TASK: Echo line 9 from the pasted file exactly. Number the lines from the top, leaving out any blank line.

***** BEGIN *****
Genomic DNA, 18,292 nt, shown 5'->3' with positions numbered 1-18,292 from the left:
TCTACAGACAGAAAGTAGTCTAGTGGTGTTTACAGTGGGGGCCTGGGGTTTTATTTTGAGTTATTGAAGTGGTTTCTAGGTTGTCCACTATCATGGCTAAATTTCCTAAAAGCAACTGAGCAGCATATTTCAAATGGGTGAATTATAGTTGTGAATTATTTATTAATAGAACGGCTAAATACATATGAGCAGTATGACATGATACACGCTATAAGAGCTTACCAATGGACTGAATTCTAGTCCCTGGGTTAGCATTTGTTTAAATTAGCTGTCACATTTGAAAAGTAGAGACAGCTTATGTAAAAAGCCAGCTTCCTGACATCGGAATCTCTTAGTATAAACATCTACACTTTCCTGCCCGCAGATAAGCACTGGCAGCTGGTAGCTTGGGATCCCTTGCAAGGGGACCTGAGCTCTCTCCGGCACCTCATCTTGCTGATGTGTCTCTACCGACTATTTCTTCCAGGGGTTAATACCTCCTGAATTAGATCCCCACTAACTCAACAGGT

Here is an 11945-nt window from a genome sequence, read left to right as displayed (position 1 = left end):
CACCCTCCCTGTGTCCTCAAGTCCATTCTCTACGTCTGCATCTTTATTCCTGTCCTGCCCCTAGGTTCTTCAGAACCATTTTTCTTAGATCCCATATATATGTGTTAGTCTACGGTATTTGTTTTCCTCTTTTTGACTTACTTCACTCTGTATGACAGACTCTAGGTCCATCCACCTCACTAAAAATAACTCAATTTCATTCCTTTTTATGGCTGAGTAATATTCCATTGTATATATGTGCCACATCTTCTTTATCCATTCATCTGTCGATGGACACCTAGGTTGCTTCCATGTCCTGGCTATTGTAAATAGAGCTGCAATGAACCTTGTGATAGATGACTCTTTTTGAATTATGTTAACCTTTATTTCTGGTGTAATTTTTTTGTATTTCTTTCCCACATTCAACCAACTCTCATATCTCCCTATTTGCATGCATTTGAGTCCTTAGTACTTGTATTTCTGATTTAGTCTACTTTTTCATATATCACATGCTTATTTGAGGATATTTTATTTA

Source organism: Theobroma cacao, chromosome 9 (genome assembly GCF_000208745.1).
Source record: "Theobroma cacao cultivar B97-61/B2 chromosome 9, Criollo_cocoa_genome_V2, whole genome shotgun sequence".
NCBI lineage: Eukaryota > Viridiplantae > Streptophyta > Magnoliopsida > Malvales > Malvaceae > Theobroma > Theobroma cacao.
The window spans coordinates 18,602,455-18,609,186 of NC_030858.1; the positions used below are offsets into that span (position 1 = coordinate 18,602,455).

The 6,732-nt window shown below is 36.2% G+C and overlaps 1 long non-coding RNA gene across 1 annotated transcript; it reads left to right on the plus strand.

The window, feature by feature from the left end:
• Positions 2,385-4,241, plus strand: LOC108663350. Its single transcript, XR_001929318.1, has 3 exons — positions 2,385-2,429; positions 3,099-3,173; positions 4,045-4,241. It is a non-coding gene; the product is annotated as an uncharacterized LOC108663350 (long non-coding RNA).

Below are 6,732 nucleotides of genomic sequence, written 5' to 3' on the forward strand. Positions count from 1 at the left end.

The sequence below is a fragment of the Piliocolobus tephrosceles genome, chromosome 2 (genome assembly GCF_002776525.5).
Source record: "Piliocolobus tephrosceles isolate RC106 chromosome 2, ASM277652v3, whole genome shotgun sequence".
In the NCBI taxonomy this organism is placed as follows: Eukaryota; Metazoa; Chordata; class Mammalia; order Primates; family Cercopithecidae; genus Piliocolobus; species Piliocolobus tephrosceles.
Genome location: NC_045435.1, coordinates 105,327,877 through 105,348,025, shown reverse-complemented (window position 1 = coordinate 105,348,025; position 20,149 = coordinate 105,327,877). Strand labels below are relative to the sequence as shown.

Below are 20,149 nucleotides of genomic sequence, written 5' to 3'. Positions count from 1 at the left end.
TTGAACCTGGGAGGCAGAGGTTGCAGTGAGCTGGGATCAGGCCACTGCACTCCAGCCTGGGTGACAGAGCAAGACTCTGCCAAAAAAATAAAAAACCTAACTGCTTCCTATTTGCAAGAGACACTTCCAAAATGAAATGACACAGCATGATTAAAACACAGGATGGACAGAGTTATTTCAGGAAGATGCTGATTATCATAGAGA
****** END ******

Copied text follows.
The 6,732-nt window shown below is 36.2% G+C and overlaps 1 long non-coding RNA gene across 1 annotated transcript; it reads left to right on the plus strand.